February 2, 2011
As we approach the 11th annual observance of National Black HIV/AIDS Awareness Day (NBHAAD) on February 7th, we are reminded that the impact of HIV is greater among Blacks than any other racial/ethnic group in the United States. African Americans represent 13 percent of the U.S. population; but 46 percent of the estimated 1.1 million people living with HIV in the United States are Black (that's more than 500,000 African Americans living with HIV in the U.S. today). For more information visit the CDC's page about HIV/AIDS among African Americans.
The National HIV/AIDS Strategy (NHAS) observes that the continued severity of the epidemic among Blacks underscores the need to sustain and accelerate prevention efforts in this population. Although race itself is not a risk factor for HIV infection, a range of issues contributes to the disproportionate HIV risk for Blacks in the United States, including poverty, stigma, higher rates of other sexually transmitted diseases (STDs), drug use, and poor access to health care.
The NHAS calls for re-focusing our efforts in communities where HIV is concentrated, where we can have the biggest impact in lowering all communities' collective risk of acquiring HIV. Among the Federal activities underway in support of the Strategy are:
The NHAS also charges us to better coordinate our efforts across the Federal government as well as among State and local players so that we are optimizing our limited resources for greatest impact. At the Federal level, we are examining new opportunities to collaborate to promote awareness of one's HIV status and link HIV-positive individuals into continuous care and treatment. Here at the Department of Health and Human Services, we are also collaborating with the Departments of Housing and Urban Development, Justice, Commerce, Veterans Affairs and the Social Security Administration to address several cross-cutting issues that fuel the HIV/AIDS epidemic, particularly in disproportionately impacted communities. These issues include housing insecurity and homelessness, access to substance abuse treatment, and strengthening discharge planning to link HIV-positive persons to appropriate services upon release from incarceration in order to reduce interruptions in HIV treatment.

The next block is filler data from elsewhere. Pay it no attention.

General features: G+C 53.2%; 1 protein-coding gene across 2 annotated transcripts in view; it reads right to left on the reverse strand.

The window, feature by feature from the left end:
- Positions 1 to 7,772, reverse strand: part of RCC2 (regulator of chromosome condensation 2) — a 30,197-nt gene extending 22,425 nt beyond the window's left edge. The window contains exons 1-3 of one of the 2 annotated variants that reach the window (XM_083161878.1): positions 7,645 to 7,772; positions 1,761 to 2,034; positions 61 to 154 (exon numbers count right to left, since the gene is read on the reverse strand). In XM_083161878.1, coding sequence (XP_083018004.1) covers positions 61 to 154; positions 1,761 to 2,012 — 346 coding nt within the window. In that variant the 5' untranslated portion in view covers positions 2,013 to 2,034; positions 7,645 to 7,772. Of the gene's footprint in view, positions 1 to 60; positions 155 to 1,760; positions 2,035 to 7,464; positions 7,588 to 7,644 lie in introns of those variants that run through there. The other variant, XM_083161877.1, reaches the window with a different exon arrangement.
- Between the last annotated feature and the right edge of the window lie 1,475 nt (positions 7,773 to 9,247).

But these efforts alone won't fully address the disproportionate impact of HIV/AIDS among African Americans in the United States. The theme of this year's NBHAAD observance -- "It Takes a Village to Fight HIV/AIDS" -- echoes the President's observation in releasing the National HIV/AIDS Strategy that the Federal government cannot do this alone, that we all have important roles to play in reducing new infections, improving access to treatment, and reducing HIV-related health disparities. This includes both individuals and organizations, particularly those in communities heavily impacted by HIV. Each of us can get educated, get tested, get involved, and, if needed, get treated.
There are many ways to get involved. Consider whether any of these opportunities might be right for you as we mark the 2011 observance of National Black HIV/AIDS Awareness Day:
What will you do to face HIV/AIDS in the African American community this year? Share your commitment and encourage others in the comments section below.
Ronald Valdiserri, M.D., M.P.H, is the Deputy Assistant Secretary for Health, Infectious Diseases at the U.S. Department of Health and Human Services.